Search
Archives

You are currently browsing the archives for the Media Bias category.

Categories

Archive for the ‘Media Bias’ Category

It’s frightening to think that someone as stupid as Jeffrey Toobin could be paid to be an analyst. Then again, we’re talking about CNN, which seems to set new lows each week. The question is whether they’ll ever stop digging. According to this article, when told of President Trump’s idea to arm teachers, Toobin said “That is insane. That’s an insane idea. Seriously? Did anybody go to school here? Does anybody remember their teachers? Do you think we should give all of them guns? Do you think they want guns?”

First, let’s look at what Toobin said. He said “Personally, I am pro-rancor. I am pro-vitriol. I am pro somebody doing something about this rather than being polite when you hear the president of the United States say the answer is to give every teacher in America a gun. That is insane. That is an insane idea.”

Next, let’s admit that Jeffrey Toobin is lying through his teeth. That isn’t close to what President Trump said. In fact, I just read through the transcript from Wednesday afternoon’s meeting with students, parents and teacher from Parkland HS. The first time that arming teachers was brought up was when Fred Abt spoke:

And one possible solution, which we’ve discussed with Secretary DeVos over lunch, was, if a tragedy strikes, can we wait for the first responders to get to the campus four, or five, or six, or seven minutes later? And one possible solution, which may not be very popular, would be to have people in the school, teachers, administrators, who have volunteered to have a firearm safely locked in the classroom, who are given training throughout the year.

There are plenty of teachers that are already licensed to carry firearms. Have them raise their hands to volunteer for the training. And when something like this starts, the first responders are already on campus. And if it’s not the teachers, you could have people that work on the campus. A custodian could be an undercover policeman. Someone who works in the library or the lunchroom could be an undercover policeman. He serves lunch every day, but he also has a firearm at the ready. A guidance counselor.

If you can’t stop it from happening, and with hundreds of millions of guns out there, I don’t know if it will ever be fully stopped. But the challenge becomes, once it starts, to end it as quickly as possible.

It wasn’t even brought up by President Trump. That didn’t matter to Jeffrey Toobin. His goal wasn’t to further the conversation. It’s apparent that his goal is to put words that advance his agenda into President Trump’s mouth. I know he isn’t a reporter but can’t he at least get this right?

Toobin’s mission wasn’t to enlighten or inform. Toobin’s mission was to throw white gas on the situation. Toobin’s mission was to misinform.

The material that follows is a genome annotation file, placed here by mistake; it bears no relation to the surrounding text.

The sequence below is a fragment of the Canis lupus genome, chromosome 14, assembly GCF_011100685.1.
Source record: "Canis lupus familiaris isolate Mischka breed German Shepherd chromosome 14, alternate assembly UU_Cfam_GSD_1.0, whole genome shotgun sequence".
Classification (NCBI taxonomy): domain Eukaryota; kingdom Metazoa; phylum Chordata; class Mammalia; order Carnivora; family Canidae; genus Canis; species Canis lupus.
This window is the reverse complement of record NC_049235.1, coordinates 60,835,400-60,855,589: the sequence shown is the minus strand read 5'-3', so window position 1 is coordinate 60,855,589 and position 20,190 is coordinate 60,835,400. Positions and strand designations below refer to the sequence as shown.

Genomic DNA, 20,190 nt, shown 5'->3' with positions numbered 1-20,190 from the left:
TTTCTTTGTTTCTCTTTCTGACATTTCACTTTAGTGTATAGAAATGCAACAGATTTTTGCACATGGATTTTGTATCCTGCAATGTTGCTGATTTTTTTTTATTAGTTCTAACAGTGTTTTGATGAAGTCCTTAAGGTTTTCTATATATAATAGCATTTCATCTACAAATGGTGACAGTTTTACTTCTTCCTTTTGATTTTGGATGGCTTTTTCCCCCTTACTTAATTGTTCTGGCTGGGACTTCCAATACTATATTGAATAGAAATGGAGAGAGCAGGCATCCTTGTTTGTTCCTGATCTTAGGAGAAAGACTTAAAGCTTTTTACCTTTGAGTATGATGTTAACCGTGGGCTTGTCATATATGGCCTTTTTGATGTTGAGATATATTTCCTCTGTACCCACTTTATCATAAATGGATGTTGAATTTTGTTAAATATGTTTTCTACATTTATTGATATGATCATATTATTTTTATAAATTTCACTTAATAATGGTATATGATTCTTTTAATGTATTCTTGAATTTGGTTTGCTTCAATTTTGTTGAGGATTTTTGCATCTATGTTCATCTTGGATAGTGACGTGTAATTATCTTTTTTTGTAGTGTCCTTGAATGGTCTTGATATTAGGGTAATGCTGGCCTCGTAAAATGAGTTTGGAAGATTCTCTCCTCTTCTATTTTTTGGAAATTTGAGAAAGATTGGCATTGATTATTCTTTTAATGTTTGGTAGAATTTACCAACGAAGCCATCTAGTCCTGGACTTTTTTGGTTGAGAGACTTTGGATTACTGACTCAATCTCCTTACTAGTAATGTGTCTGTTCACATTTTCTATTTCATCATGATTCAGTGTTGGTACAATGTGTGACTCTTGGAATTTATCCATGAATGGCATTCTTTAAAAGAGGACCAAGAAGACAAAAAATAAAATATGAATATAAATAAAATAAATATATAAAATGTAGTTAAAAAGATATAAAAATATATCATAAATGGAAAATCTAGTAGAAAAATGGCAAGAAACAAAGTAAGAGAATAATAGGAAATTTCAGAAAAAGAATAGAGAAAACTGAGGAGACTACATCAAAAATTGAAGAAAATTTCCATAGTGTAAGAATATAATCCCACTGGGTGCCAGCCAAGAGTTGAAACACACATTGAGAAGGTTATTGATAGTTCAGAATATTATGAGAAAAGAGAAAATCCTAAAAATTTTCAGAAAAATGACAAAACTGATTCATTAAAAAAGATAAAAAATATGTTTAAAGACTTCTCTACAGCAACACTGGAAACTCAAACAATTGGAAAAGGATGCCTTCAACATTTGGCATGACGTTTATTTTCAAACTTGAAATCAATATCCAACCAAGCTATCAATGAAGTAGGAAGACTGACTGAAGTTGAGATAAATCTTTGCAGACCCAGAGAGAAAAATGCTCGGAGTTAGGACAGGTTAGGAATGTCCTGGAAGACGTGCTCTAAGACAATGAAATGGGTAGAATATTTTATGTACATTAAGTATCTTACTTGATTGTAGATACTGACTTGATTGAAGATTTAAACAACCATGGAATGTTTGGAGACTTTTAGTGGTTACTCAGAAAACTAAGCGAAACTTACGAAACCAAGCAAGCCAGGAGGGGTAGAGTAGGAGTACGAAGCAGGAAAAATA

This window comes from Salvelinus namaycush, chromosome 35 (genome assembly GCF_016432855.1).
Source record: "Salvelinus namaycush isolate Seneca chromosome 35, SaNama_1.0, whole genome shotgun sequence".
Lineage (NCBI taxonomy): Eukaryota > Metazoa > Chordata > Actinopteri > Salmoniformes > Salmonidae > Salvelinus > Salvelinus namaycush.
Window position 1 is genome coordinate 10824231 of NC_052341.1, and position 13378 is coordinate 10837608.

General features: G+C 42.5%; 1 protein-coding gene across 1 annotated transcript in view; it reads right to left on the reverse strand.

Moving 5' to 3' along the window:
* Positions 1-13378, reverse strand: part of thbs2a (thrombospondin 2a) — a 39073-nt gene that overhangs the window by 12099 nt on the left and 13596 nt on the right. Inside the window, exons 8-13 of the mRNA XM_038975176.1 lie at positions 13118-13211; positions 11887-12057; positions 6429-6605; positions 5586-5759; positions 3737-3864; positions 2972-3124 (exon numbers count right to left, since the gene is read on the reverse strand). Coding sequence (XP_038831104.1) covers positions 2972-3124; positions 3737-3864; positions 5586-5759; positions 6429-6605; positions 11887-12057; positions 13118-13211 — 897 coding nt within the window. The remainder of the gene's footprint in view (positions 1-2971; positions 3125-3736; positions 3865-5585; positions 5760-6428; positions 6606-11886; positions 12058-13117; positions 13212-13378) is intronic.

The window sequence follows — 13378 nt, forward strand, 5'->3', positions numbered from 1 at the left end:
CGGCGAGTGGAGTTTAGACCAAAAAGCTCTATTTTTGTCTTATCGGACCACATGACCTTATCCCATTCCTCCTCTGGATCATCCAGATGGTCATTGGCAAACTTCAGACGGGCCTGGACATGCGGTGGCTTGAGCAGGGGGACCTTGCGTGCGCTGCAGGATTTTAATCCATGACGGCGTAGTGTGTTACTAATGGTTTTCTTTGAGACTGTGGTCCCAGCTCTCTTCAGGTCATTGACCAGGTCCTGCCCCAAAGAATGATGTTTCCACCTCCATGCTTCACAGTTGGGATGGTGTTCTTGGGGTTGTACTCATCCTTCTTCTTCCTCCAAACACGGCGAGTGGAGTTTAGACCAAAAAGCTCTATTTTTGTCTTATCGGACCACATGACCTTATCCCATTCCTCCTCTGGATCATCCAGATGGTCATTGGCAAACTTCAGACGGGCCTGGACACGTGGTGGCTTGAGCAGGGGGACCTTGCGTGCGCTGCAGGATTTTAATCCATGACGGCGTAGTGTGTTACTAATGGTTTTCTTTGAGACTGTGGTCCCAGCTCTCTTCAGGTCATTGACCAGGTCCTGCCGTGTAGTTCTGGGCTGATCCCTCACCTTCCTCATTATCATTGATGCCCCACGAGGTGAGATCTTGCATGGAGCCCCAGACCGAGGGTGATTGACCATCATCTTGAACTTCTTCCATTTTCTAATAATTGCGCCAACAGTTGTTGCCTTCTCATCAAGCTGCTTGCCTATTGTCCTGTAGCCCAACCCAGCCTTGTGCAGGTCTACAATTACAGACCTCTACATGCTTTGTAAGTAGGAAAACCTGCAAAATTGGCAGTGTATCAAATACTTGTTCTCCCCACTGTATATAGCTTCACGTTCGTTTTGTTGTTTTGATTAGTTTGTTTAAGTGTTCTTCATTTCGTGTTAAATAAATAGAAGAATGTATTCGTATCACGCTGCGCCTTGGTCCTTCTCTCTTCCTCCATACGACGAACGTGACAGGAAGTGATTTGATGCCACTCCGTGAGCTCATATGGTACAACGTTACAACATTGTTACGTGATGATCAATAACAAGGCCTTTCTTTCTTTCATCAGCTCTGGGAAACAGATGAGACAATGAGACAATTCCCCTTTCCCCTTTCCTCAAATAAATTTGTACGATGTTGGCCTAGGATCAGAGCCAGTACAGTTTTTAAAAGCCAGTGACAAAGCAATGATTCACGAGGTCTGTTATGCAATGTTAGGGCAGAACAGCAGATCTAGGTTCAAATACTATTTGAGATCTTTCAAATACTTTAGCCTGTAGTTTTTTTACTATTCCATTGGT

It’s impossible to take CNN seriously as serious journalists. It’s relatively easy to think of them as competitors with National Enquirer or other tabloids.

Apparently, CNN gave Marjory Stoneman Douglas High School student Colton Haab a scripted question they wanted him to ask during last night’s televised townhall. According to the article, “‘CNN had originally asked me to write a speech and questions and it ended up being all scripted,’ Haab told WPLG-TV.”

“Colton Haab, a member of the Junior ROTC who shielded classmates in the midst of terror says he did not get to share his experience,” WPLG’s Janine Stanwood explained. “Colton wrote questions about school safety, suggested using veterans as armed school security guards but claims CNN wanted him to ask a scripted question instead so he decided not to go,” Stanwood reported.

First, Colton Haab is a legitimate hero for saving his classmates’ lives. If everyone put others’ lives first like Colton, this nation would be infinitely better than it’s currently in. This is Colton’s indictment of CNN:

“CNN had originally asked me to write a speech and questions and it ended up being all scripted,” Haab said. “I don’t think that it’s going get anything accomplished. It’s not gonna ask the true questions that all the parents and teachers and students have.”

What’s required to make substantive changes that improve students’ lives is to listen first. Let the people who just experienced something horrific talk. The panelists should first listen to the students and teachers before responding. Next, it’s essential to answer on point rather than reverting to pre-scripted talking points.

This isn’t about winning political points. It’s about changing things so students and teachers are safe. Period. That’s what Dana Loesch did in this CNN townhall meeting:

CNN’s ratings as a serious news outlet have been questioned. This will just add fuel to that fire.

When I read articles like this one, I want to punch the author for being this dishonest or this ill-informed. Ill-informed diatribes like this don’t get us to a solution on stopping school shootings. In his ill-informed rant, Scarborough wrote “More than 90 percent of Americans agree that Congress should pass tougher background checks. More than 80 percent of Americans at least somewhat favor a ban on “bump stocks” that make rifles fire much like automatic weapons. And nearly 80 percent believe that assault-style weapons should be banned.”